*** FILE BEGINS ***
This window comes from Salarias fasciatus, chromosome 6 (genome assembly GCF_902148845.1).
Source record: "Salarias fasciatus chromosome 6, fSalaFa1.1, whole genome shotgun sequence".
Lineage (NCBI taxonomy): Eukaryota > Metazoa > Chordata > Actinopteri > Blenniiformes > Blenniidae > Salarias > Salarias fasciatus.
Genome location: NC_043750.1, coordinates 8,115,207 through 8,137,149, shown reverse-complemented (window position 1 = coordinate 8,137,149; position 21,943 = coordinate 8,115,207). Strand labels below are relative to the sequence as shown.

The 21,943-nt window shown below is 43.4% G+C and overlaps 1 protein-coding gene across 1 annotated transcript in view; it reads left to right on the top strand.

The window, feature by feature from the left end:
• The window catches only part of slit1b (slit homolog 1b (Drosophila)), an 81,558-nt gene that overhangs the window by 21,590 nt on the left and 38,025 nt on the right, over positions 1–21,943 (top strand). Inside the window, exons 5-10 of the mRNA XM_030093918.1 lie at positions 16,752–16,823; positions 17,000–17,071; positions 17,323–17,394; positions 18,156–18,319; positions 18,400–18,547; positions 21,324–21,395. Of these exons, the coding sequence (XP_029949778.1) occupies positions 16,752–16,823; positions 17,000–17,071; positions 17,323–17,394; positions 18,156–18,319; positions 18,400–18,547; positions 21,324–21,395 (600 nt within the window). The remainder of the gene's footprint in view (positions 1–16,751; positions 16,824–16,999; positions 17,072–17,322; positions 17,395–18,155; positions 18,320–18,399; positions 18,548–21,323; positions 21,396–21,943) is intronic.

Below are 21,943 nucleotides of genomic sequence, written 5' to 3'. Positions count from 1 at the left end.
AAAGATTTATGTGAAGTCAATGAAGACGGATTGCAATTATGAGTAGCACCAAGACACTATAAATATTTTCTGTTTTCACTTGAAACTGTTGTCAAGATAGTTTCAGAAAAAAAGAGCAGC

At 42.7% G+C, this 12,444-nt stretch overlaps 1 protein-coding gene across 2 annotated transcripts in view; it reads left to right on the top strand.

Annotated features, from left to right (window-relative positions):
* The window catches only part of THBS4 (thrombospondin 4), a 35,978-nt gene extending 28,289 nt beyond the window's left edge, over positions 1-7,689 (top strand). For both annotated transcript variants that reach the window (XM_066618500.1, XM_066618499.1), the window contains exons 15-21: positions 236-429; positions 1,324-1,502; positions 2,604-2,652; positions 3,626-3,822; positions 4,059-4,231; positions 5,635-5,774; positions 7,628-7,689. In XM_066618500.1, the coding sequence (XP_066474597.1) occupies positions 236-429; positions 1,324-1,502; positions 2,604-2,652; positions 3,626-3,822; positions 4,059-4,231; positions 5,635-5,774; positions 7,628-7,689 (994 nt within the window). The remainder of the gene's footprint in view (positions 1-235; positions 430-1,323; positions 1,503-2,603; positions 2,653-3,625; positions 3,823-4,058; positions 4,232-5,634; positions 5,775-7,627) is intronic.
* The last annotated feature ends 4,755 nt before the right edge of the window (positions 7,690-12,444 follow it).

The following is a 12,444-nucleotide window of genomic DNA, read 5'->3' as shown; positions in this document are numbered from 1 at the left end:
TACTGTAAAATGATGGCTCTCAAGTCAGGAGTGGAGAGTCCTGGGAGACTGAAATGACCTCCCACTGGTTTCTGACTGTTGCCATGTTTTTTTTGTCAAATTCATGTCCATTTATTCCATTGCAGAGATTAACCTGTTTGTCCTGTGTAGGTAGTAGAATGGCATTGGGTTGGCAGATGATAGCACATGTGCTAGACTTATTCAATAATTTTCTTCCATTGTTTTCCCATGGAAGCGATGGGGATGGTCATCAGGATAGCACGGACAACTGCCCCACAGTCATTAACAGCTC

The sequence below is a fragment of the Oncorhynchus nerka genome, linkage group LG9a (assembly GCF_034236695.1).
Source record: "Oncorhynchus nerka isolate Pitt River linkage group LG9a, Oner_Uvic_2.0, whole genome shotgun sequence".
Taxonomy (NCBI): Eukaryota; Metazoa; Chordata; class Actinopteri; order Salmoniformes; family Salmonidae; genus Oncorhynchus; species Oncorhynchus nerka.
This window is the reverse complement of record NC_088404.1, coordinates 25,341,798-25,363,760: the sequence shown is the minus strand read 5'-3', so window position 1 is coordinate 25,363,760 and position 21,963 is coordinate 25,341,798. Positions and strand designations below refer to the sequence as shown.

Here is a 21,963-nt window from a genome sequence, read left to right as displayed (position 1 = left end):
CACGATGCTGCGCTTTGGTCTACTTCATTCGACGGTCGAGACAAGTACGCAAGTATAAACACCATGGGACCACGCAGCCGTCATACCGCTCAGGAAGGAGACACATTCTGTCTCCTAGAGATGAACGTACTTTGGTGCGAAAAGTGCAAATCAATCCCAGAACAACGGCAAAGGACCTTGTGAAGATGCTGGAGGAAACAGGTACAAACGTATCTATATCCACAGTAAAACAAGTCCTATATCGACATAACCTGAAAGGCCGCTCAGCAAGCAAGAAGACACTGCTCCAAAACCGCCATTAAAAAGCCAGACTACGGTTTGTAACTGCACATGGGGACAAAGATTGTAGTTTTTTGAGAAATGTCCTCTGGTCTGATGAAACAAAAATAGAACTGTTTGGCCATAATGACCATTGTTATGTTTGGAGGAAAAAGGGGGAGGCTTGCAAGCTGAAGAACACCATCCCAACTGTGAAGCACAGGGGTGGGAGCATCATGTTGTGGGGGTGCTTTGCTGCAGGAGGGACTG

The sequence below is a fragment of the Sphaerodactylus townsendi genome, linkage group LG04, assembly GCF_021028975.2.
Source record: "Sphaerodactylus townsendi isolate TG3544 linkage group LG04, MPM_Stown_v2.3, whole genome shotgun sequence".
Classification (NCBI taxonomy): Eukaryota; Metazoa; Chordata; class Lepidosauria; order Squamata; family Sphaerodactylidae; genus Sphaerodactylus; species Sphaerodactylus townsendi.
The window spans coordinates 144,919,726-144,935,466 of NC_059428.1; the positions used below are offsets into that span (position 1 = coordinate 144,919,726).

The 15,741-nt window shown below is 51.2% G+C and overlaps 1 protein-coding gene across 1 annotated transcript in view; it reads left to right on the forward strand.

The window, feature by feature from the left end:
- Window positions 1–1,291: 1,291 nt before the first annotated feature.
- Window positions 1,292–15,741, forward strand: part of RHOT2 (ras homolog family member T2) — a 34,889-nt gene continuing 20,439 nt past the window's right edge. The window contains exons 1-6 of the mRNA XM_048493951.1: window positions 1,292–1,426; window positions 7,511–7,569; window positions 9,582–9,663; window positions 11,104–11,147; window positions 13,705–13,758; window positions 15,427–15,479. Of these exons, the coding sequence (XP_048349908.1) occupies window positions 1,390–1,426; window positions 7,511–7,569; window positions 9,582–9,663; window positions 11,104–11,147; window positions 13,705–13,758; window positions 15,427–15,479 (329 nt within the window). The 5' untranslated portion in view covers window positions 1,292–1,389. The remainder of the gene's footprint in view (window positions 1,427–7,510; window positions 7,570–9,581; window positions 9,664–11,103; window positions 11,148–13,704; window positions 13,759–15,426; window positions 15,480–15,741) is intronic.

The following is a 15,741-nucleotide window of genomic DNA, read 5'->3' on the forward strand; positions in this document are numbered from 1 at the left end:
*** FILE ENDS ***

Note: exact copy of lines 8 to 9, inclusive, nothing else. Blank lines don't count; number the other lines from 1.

Below are 21,943 nucleotides of genomic sequence, written 5' to 3'. Positions count from 1 at the left end.
AAAGATTTATGTGAAGTCAATGAAGACGGATTGCAATTATGAGTAGCACCAAGACACTATAAATATTTTCTGTTTTCACTTGAAACTGTTGTCAAGATAGTTTCAGAAAAAAAGAGCAGC